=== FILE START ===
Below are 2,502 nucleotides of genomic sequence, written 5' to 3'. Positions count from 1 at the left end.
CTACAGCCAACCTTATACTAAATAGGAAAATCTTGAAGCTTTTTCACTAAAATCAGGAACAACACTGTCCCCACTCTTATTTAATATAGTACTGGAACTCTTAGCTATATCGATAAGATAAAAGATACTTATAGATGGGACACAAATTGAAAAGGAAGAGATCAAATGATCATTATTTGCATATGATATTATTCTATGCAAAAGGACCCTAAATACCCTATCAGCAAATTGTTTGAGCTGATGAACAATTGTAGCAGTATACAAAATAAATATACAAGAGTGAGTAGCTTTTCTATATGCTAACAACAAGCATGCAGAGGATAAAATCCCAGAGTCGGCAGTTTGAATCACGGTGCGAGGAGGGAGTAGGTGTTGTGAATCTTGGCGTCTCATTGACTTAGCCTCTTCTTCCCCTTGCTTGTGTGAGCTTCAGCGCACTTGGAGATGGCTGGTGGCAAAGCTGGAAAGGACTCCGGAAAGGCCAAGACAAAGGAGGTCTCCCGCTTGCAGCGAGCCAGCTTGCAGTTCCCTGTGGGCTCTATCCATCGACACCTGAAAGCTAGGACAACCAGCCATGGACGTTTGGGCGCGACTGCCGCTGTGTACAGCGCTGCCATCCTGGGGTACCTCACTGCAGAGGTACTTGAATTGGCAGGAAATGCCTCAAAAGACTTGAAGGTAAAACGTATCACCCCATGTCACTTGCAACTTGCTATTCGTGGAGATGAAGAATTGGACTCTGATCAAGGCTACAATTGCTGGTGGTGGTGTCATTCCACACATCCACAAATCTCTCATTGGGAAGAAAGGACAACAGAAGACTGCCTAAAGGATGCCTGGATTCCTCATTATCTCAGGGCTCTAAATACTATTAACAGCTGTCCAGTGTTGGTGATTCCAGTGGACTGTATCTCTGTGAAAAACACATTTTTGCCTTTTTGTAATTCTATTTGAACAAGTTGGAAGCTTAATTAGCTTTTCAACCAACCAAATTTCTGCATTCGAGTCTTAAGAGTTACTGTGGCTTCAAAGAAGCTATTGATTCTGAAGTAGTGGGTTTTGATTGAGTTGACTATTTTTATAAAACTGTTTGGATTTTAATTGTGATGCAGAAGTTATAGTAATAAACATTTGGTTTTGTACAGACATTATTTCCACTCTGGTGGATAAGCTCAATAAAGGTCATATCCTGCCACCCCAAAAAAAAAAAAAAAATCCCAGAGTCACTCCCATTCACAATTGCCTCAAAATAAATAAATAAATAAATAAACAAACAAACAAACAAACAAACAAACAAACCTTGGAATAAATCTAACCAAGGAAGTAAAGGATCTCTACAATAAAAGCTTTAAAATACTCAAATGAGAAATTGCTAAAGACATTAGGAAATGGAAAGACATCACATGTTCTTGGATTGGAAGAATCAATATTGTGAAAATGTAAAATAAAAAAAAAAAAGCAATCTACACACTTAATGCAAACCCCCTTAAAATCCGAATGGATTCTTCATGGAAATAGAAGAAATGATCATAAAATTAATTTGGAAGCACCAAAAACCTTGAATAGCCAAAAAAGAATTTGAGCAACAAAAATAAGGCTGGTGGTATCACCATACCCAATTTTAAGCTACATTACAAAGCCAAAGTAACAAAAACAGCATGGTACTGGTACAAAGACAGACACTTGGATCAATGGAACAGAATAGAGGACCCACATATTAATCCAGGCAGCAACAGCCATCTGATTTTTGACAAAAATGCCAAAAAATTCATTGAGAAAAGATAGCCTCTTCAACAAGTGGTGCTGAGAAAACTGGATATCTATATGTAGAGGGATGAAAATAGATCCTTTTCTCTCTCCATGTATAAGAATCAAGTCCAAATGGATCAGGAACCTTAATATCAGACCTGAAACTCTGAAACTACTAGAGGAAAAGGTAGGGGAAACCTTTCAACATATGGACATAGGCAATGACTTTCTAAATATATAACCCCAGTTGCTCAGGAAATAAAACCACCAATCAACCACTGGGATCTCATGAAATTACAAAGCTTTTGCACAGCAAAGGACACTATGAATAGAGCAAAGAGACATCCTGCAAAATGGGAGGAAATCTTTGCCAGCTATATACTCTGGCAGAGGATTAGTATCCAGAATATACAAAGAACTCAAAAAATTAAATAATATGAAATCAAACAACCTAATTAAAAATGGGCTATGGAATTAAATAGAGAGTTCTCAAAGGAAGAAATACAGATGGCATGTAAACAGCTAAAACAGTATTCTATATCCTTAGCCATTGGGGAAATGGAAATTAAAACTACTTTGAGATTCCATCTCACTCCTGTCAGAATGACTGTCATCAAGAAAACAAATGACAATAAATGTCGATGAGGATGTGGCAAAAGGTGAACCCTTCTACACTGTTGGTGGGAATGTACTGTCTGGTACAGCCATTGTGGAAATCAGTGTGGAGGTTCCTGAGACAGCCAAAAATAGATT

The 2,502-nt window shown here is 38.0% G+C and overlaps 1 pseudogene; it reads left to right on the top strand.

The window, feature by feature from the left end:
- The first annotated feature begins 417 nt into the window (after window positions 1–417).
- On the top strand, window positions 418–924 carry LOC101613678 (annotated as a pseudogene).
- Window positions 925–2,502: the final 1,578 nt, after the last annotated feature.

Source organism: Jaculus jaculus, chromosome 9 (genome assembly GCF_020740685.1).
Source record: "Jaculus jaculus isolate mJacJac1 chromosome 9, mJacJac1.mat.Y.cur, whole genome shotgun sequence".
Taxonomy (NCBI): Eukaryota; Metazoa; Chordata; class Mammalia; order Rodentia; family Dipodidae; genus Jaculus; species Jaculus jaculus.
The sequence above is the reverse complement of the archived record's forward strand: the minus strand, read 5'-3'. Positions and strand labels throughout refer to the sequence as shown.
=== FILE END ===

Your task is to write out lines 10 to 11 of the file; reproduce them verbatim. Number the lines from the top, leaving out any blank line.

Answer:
Taxonomy (NCBI): Eukaryota; Metazoa; Chordata; class Mammalia; order Rodentia; family Dipodidae; genus Jaculus; species Jaculus jaculus.
The sequence above is the reverse complement of the archived record's forward strand: the minus strand, read 5'-3'. Positions and strand labels throughout refer to the sequence as shown.